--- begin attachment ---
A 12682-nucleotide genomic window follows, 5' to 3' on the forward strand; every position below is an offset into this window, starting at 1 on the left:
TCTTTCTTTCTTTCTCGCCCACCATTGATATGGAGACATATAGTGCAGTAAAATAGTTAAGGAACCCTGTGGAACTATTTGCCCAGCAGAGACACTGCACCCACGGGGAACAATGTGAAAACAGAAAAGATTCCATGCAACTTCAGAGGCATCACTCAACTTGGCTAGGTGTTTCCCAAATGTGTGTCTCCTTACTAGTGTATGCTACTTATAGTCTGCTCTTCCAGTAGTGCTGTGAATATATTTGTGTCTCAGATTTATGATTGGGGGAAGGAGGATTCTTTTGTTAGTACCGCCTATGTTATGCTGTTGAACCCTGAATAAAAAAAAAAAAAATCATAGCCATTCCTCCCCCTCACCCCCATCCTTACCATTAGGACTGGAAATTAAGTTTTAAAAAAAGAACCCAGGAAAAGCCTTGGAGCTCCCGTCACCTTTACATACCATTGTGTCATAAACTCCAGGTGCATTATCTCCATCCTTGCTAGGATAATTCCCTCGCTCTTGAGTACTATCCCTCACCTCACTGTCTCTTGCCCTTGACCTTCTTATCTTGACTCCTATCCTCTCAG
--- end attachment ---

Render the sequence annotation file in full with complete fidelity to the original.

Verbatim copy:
A 12682-nucleotide genomic window follows, 5' to 3' on the forward strand; every position below is an offset into this window, starting at 1 on the left:
TCTTTCTTTCTTTCTCGCCCACCATTGATATGGAGACATATAGTGCAGTAAAATAGTTAAGGAACCCTGTGGAACTATTTGCCCAGCAGAGACACTGCACCCACGGGGAACAATGTGAAAACAGAAAAGATTCCATGCAACTTCAGAGGCATCACTCAACTTGGCTAGGTGTTTCCCAAATGTGTGTCTCCTTACTAGTGTATGCTACTTATAGTCTGCTCTTCCAGTAGTGCTGTGAATATATTTGTGTCTCAGATTTATGATTGGGGGAAGGAGGATTCTTTTGTTAGTACCGCCTATGTTATGCTGTTGAACCCTGAATAAAAAAAAAAAAAATCATAGCCATTCCTCCCCCTCACCCCCATCCTTACCATTAGGACTGGAAATTAAGTTTTAAAAAAAGAACCCAGGAAAAGCCTTGGAGCTCCCGTCACCTTTACATACCATTGTGTCATAAACTCCAGGTGCATTATCTCCATCCTTGCTAGGATAATTCCCTCGCTCTTGAGTACTATCCCTCACCTCACTGTCTCTTGCCCTTGACCTTCTTATCTTGACTCCTATCCTCTCAG